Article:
22 Jun 2017

The phantom museum of Fiumicino will be reopened

museo Betasom
Fig. 1: The interior of the old museum 1

A report by Gerard Huissen

'Il museo fantasma di Fiumicino riaprirà, ora è ufficiale.' With this announcement on the third of March 2017 the Italian newssite “Pontile News” opened an item about the ultimate and final decision to renovate and reopen the maritime museum of Fiumicino. The museum, for safety reasons already closed in 2002, houses the five best preserved antique Roman ships.
(Fiumicino 1 and 2) Two of the ships were identified as so called caudicariae ships, well known from old sources. These caudicariae, a kind of large river vessel, were used for transportation of merchandise from the seaport to Rome. Without sails, they were pulled with the aid of ropes by men (the helciarii) or oxen, to the docks alongside the river Tiber at Rome. This system was used till the end of the nineteenth century.
(Fiumicino 3) This too is a river vessel, but smaller compared to the previous one.
(Fiumicino 4) This little ship, provided with a square sail, was used for coastal navigation or fishing.
(Fiumicino 5) The fifth one was a vessel especially for fishing. It was equipped with a live well in the middle for transport of the fish. The bottom of the live well was perforated to keep the fish alive by the circulation of the water inside.

Besides the ships numerous objects were exposed. Objects associated with life and equipment on board of the ships and with the cargoes: marble, amphorae etc. Many of these objects were found inside the sunken vessels in the port of Claudius.

Fig. 2: A + B: the two moles of Claudius; C: the lighthouse island; D: the port of Claudius; E: the museum; F: the capitaneria; G: the basin of Trajan 2

The renovation of the museum, with a budget of 1,7 million euro, should be finished at the beginning of 2019.

The 15 past years
Every year, going to Ostia, I drove along the museum, which I visited once before it was closed in 2002. I always got out of my car to read on the closed entrance door if there was any progress or not. Every year the same: the museum was closed and seemed to stay closed for ever. Nevertheless I did not stop always for nothing.

Fig. 3: Marble blocks next to the museum

Around the museum you can find plenty of interesting stuff if you have an eye for it. Did you know that the marble blocks guileless laying next to the museum are excavated cargo from the sunken ships in the port of Claudius?

The capitaneria
East of the museum the contours of a small building stand out against the sky. If you walk from the museum towards that building you will find a small excavation, part of which is roofed and closed for the protection of a mosaic. This was probably the customs office and the residence of the harbour master. At the backside you see a small slope, maybe used as a slipway for small vessels.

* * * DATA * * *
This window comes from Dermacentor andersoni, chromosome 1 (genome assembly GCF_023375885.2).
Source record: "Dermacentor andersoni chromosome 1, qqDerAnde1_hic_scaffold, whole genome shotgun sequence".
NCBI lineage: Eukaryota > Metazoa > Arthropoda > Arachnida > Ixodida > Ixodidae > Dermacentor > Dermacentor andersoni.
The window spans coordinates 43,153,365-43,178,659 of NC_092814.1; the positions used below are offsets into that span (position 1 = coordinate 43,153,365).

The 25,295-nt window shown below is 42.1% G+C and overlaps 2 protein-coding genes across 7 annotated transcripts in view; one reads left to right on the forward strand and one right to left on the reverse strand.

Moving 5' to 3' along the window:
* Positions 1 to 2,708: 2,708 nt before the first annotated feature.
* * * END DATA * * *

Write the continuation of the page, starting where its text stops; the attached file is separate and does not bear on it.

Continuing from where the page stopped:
Fig. 4: The so-called capitaneria

The excavation lies free in the open, with the exception of the already mentioned mosaic room. The building is situated at the beginning of the northern mole of the port of Claudius (some archaeologists think that this is not the mole, but a part of the quays 3). The building was excavated in the 1960s and dates originally from the second century AD.

Plattgrond Capitaneria
Plan of the capitaneria 4
Fig. 5: The eastern side of the capitaneria
Fig. 6: The slope at the northern side
Fig. 7: The south-west side of the capitaneria with the roofed room
Fig. 8: The south-east side of the capitaneria

The moles of Claudius
West of the museum you can still see part of the northern mole of Claudius (the red line A on fig. 2). Maybe visually not so spectacular, but realising where you are standing and how the situation was here about 1900 years before, your imagination will b estimulated.

Fig. 9: The visible part of the northern mole of Claudius, on the territory of the airport

The port of Claudius, built around 42 AD, covered 200 hectare and was provided with a northern and a southern mole. In the mouth of the harbour, between the two moles, an artificial island was created on which the famous lighthouse was erected (see the article: ’The hidden harbour’). The base of this island was the submerged ship which had brought an obelisk (now on St Peter's square) to Rome. Nevertheless, Claudius' harbour was not exactly safe. Ships inside the harbour were storm-swept and many disappeared into the waves. Silting too became a major issue. Trajan came with a solution and built a new inland harbour in connection with the old one of Claudius. The harbour structure, called Portus, developed into an enormous logistic centre and became the most important harbour of Rome. It kept this position till at least the end of the 6th -7th century AD. The capitaneria was a very important part of this maritime infrastructure.

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